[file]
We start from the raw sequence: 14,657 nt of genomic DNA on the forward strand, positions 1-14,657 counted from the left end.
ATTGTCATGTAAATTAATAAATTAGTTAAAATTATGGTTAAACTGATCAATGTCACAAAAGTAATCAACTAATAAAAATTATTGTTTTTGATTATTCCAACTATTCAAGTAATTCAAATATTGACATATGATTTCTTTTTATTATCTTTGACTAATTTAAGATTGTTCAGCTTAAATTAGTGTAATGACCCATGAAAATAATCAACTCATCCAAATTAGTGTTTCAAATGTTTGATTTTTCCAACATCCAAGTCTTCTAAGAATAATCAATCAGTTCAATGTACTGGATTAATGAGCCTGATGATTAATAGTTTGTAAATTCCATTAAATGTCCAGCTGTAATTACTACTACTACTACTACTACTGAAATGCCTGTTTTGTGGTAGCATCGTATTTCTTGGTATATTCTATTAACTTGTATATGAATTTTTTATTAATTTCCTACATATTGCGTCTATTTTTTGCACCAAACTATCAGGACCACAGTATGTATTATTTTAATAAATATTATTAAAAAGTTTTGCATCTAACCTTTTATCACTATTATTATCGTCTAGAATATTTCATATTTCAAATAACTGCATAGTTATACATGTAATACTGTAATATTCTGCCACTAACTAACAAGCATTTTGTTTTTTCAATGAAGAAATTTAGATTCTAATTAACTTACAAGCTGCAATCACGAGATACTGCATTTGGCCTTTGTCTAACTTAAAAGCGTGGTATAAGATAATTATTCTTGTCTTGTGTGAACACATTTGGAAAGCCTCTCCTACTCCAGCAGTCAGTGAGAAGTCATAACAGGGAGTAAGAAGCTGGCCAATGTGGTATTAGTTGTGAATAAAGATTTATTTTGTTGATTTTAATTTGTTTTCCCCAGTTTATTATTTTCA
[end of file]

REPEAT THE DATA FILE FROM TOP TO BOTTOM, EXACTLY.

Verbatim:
We start from the raw sequence: 14,657 nt of genomic DNA on the forward strand, positions 1-14,657 counted from the left end.
ATTGTCATGTAAATTAATAAATTAGTTAAAATTATGGTTAAACTGATCAATGTCACAAAAGTAATCAACTAATAAAAATTATTGTTTTTGATTATTCCAACTATTCAAGTAATTCAAATATTGACATATGATTTCTTTTTATTATCTTTGACTAATTTAAGATTGTTCAGCTTAAATTAGTGTAATGACCCATGAAAATAATCAACTCATCCAAATTAGTGTTTCAAATGTTTGATTTTTCCAACATCCAAGTCTTCTAAGAATAATCAATCAGTTCAATGTACTGGATTAATGAGCCTGATGATTAATAGTTTGTAAATTCCATTAAATGTCCAGCTGTAATTACTACTACTACTACTACTACTGAAATGCCTGTTTTGTGGTAGCATCGTATTTCTTGGTATATTCTATTAACTTGTATATGAATTTTTTATTAATTTCCTACATATTGCGTCTATTTTTTGCACCAAACTATCAGGACCACAGTATGTATTATTTTAATAAATATTATTAAAAAGTTTTGCATCTAACCTTTTATCACTATTATTATCGTCTAGAATATTTCATATTTCAAATAACTGCATAGTTATACATGTAATACTGTAATATTCTGCCACTAACTAACAAGCATTTTGTTTTTTCAATGAAGAAATTTAGATTCTAATTAACTTACAAGCTGCAATCACGAGATACTGCATTTGGCCTTTGTCTAACTTAAAAGCGTGGTATAAGATAATTATTCTTGTCTTGTGTGAACACATTTGGAAAGCCTCTCCTACTCCAGCAGTCAGTGAGAAGTCATAACAGGGAGTAAGAAGCTGGCCAATGTGGTATTAGTTGTGAATAAAGATTTATTTTGTTGATTTTAATTTGTTTTCCCCAGTTTATTATTTTCA